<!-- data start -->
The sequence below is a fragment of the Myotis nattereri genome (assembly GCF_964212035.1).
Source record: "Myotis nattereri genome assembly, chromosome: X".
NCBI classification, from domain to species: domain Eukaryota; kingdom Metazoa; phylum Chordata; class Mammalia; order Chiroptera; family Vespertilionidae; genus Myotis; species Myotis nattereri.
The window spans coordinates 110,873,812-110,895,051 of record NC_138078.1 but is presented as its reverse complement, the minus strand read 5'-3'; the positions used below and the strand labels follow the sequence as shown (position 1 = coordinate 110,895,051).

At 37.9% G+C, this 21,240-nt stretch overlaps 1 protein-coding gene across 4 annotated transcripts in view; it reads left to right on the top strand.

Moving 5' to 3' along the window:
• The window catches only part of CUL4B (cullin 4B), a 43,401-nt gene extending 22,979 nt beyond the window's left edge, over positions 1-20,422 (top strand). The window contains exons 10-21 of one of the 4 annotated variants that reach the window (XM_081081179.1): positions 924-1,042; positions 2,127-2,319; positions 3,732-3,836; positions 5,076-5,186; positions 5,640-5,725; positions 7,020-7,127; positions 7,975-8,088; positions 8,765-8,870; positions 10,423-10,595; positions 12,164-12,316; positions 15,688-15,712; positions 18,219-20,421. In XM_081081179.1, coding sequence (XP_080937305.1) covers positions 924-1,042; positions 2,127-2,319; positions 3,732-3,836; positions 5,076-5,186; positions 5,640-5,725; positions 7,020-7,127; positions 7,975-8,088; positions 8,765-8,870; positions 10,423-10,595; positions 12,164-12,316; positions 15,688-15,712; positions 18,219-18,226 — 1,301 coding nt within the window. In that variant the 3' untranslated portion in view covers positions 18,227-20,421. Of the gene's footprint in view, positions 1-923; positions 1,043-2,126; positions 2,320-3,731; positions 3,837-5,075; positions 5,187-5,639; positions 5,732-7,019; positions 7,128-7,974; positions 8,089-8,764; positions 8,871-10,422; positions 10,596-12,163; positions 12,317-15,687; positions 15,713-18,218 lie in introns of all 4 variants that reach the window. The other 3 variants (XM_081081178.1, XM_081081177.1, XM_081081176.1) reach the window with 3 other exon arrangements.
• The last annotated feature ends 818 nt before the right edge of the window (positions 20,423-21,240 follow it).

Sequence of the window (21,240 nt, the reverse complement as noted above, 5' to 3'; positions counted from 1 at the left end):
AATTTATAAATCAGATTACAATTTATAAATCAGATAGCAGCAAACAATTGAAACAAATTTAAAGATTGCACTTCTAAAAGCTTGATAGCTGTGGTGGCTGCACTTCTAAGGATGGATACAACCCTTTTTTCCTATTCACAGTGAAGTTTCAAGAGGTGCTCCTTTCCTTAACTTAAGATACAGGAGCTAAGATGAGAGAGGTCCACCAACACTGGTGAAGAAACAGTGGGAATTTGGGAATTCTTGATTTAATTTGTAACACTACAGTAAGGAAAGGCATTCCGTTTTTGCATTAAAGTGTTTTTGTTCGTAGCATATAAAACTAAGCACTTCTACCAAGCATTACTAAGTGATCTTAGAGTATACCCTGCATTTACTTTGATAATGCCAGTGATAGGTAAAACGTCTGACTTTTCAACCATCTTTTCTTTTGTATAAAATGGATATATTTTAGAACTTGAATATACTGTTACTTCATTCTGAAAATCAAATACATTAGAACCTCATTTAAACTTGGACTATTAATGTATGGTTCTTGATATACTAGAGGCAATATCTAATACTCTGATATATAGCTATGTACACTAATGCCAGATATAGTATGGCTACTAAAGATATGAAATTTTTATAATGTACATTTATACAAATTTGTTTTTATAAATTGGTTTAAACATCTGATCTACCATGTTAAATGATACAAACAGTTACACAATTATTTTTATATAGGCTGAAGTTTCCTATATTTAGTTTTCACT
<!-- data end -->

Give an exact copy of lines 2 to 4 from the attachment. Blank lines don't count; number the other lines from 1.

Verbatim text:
Source record: "Myotis nattereri genome assembly, chromosome: X".
NCBI classification, from domain to species: domain Eukaryota; kingdom Metazoa; phylum Chordata; class Mammalia; order Chiroptera; family Vespertilionidae; genus Myotis; species Myotis nattereri.
The window spans coordinates 110,873,812-110,895,051 of record NC_138078.1 but is presented as its reverse complement, the minus strand read 5'-3'; the positions used below and the strand labels follow the sequence as shown (position 1 = coordinate 110,895,051).